8 Tips For Nailing Your Next Audition

You know the feeling. You line up at the registration table and the nerves start to creep in. You smile for the headshot, safety pin your number to your leotard and head to the barre.

You look around at all of the other hopefuls stretching and listening to their pump-up playlists. To you, they all look ready to take center stage and blow the competition out of the water. In reality, they are all just as nervous as you are.

Auditioning is a vital part of being a dancer. Although they can be stressful, each audition helps us gain confidence and improve our technique.

Many dance teams at the University of Florida, such as Danza, Floridance and Sabor Latino hold auditions at the beginning of each semester.

Each team looks for something different when they audition potential new members, but here are some tips from the experts to help even the most seasoned dancer take on audition season.

  1. Do your research

Similar to job interviews, preparation for auditions is key. Find the team or company’s website and watch videos from past performances to see what their style is like. “I research everything from the time period to the creative team,” Cassie Silva, an ensemble dancer with Rock of Ages told Dance Spirit.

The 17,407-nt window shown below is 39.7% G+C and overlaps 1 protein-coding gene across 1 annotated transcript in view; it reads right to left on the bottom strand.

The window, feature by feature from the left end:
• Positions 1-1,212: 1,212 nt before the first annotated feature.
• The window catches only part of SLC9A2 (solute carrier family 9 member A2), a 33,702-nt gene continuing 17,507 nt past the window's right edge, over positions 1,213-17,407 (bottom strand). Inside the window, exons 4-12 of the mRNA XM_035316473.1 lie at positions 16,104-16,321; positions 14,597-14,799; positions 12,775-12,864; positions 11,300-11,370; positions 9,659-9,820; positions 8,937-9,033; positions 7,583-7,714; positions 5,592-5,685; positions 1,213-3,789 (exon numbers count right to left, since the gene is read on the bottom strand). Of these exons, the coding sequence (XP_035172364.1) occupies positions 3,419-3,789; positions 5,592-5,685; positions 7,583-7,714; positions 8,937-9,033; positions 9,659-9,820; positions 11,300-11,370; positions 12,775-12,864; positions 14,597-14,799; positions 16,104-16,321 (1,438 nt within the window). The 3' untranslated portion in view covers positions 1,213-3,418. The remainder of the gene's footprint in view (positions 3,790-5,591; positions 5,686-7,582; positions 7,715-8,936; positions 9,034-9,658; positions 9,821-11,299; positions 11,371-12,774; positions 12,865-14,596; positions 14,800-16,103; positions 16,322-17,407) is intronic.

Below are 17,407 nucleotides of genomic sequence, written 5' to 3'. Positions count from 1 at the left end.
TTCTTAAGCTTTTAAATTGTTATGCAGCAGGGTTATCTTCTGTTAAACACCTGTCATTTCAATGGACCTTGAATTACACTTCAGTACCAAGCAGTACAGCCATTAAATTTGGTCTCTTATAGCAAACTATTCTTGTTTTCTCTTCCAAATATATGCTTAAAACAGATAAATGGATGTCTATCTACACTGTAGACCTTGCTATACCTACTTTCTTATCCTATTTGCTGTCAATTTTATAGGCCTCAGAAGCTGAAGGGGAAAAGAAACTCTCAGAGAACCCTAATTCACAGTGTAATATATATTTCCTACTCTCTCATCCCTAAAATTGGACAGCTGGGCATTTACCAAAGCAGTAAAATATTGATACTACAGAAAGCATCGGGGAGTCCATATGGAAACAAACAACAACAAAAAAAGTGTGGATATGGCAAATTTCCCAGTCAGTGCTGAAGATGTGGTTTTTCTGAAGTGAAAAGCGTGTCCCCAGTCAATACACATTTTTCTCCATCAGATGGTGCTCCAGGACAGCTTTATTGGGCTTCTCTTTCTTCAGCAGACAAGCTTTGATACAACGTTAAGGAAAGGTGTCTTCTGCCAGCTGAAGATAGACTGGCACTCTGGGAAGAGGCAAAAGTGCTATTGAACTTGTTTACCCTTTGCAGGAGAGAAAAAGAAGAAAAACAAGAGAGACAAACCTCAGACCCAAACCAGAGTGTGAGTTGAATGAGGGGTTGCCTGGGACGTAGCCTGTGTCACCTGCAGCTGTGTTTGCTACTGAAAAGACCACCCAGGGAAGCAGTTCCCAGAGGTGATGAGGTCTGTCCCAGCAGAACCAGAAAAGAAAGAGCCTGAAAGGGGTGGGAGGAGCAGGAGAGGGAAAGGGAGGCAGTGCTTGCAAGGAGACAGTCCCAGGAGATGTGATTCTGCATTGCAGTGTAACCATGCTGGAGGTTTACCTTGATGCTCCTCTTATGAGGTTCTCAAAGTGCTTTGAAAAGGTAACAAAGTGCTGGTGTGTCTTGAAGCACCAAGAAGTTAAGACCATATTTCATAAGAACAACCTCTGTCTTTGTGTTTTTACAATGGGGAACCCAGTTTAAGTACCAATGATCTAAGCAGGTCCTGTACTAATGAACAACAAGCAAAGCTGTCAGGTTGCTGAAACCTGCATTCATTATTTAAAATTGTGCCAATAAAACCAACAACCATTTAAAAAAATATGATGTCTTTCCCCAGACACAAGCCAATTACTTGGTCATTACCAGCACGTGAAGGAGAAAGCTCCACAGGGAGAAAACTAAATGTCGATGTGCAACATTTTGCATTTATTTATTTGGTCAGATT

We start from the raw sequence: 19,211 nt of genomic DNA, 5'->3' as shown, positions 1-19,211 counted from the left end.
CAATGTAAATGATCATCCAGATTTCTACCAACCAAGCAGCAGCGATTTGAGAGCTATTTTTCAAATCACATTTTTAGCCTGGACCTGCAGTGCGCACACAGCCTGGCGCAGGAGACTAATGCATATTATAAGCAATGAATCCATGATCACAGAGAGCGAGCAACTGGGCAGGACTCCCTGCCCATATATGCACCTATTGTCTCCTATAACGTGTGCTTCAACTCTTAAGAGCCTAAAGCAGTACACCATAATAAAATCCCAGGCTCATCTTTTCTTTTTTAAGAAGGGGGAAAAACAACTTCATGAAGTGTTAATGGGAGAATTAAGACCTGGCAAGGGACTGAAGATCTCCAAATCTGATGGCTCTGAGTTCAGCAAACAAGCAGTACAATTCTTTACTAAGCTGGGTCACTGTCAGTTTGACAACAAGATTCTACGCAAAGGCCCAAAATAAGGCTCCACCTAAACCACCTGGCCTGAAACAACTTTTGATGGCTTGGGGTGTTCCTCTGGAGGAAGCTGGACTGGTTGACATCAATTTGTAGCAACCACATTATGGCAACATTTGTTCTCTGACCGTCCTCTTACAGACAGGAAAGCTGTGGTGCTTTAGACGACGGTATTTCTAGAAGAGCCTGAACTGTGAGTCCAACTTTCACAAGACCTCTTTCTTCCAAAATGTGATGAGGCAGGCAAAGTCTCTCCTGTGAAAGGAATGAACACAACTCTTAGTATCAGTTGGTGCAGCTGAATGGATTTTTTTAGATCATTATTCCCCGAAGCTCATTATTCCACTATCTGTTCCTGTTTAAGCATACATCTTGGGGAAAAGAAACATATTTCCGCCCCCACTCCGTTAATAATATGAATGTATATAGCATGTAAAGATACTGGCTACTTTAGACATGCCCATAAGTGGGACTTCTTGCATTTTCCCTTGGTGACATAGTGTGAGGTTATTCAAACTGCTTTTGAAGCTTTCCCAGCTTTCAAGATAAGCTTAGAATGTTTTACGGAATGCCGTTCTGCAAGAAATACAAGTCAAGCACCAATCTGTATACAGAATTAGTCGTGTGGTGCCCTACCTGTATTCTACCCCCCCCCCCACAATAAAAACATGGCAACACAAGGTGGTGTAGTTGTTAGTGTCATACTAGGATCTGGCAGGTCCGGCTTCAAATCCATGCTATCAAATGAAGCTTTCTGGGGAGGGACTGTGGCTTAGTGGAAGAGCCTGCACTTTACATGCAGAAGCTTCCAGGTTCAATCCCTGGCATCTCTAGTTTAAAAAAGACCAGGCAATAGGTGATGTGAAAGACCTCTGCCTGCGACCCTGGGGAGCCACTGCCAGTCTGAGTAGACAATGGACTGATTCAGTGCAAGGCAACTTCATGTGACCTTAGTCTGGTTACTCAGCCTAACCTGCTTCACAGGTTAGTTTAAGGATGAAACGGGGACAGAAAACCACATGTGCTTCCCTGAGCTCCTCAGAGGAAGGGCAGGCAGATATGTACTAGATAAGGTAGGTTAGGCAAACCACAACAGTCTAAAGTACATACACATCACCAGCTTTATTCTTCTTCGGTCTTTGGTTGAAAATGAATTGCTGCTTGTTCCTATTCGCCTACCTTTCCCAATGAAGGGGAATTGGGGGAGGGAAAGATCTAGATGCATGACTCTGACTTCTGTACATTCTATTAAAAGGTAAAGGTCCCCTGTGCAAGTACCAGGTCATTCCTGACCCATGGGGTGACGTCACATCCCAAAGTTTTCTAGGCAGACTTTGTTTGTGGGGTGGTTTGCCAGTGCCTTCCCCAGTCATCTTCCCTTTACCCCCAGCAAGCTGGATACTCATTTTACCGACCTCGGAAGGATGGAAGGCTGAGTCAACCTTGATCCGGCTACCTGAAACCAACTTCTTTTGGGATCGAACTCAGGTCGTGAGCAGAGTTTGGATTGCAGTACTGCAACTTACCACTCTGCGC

2. Prepare your body

As a dancer, your body is your instrument. Before an audition, make sure to get a good night sleep and eat a healthy meal that will give you lasting energy without making you feel too full. Dance Factory suggests eating a meal two or three hours before an audition and a small snack right before.

3. Dress to impress

Wear something that flatters your body and allows the panel to see your technique. Be mindful of the type of audition you are attending – sweatpants and a crop top are not the best look for a Radio City Rockettes audition, though that might be perfect for a gig dancing for a hip-hop music video.

4. Get in the zone

Tune out the competition (respectfully) and listen to some of your favorite pump-up music while you stretch. Arrive early so that you’ll have plenty of time to warm up, get familiar with the environment and get excited to give it your all.

5. Stay positive